Heart failure (HF) can be either induced or aggravated by the existence of left ventricular (LV) intraventricular dyssynchrony (IVD). Cardiac resynchronization therapy (CRT) can potentially correct LV-IVD in well-characterized populations (see current Guidelines). CRT has demonstrated clear benefits in both soft (NYHA class, 6MWT, QoL) and hard (all cause mortality, 6 months hospitalizations) randomized control trial (RCT) endpoints. The standard approach is to deliver a unipolar (UP)/bipolar (BP) dedicated LV-lead via the coronary sinus (CS) into a postero-lateral (PL) tributary vein.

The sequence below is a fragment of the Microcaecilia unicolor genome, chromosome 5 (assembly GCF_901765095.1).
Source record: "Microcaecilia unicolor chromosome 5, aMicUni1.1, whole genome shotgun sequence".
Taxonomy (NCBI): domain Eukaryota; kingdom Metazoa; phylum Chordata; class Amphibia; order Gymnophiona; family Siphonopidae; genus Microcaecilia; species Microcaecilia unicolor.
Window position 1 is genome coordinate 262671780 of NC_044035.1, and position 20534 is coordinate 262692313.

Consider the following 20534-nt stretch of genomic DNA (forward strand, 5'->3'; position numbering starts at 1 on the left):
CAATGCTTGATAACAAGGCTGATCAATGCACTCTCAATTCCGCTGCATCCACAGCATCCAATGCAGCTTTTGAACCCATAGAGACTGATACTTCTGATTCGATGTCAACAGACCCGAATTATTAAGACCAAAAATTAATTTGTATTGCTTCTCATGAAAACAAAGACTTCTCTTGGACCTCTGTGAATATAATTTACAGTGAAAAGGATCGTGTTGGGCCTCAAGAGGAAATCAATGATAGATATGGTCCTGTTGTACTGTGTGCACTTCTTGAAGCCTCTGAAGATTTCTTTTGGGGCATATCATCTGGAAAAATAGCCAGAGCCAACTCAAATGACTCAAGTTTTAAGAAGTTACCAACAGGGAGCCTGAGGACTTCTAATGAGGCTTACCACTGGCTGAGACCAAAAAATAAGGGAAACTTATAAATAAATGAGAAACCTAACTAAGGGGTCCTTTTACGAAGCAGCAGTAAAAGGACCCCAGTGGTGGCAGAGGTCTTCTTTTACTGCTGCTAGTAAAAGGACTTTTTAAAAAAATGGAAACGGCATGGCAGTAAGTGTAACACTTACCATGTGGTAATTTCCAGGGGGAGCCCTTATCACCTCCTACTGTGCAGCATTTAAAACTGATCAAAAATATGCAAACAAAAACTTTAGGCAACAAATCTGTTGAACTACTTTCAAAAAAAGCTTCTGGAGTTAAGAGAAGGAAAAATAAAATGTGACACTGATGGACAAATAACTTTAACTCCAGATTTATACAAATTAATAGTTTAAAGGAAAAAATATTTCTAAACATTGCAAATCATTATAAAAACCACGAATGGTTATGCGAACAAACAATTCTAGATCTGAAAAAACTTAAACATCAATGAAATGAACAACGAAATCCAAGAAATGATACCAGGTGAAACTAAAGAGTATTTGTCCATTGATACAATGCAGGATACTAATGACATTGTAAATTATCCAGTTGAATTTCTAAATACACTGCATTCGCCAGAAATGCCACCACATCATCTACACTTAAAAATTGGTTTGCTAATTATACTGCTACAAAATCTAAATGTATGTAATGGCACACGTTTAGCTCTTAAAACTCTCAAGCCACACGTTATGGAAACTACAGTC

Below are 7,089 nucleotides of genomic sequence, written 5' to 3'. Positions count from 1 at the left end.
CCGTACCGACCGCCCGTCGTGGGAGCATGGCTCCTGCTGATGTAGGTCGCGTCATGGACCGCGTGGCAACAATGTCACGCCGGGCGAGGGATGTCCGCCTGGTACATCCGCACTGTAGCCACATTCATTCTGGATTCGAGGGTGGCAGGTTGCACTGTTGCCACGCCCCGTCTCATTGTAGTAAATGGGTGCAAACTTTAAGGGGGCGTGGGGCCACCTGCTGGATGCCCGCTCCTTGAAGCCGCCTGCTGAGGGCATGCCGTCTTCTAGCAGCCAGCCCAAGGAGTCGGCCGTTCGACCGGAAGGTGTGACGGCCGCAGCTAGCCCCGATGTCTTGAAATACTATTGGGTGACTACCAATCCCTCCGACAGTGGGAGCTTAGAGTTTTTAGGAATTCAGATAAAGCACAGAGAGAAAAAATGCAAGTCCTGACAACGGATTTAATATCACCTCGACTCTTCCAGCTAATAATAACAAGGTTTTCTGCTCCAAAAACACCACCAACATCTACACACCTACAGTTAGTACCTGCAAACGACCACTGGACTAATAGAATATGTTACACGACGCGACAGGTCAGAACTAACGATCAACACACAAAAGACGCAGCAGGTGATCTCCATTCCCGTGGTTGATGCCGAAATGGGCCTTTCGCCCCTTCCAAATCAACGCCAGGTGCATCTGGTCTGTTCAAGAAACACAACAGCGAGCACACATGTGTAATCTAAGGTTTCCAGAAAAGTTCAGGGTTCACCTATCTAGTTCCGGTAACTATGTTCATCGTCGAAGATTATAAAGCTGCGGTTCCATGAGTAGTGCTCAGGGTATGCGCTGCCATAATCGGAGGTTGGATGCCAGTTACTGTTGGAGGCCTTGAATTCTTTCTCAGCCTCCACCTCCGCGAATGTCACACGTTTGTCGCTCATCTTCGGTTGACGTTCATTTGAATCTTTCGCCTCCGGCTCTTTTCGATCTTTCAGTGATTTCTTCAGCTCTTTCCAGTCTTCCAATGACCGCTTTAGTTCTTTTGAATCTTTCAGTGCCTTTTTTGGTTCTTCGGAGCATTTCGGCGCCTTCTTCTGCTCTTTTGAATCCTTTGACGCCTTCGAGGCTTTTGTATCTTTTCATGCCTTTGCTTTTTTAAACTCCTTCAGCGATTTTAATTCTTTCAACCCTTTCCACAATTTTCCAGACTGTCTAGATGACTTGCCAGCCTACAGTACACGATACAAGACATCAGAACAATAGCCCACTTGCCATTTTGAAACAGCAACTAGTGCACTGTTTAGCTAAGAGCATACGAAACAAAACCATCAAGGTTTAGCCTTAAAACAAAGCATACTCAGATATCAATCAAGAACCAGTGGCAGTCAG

Suboptimal LV-lead positioning has been long recognized as an important cause of CRT non-response. Optimal, delay targeted LV-lead placement might sometimes only be possible with non-standard techniques due to various patient particularities. We decided to retrospectively evaluate the frequencies and types of techniques we used in over a decade of CRT experience in our centre. “Alternative CRT” is not yet a coined term. We defined unexpendable variations from the straightforward technique as alternative pathways of delivering CRT.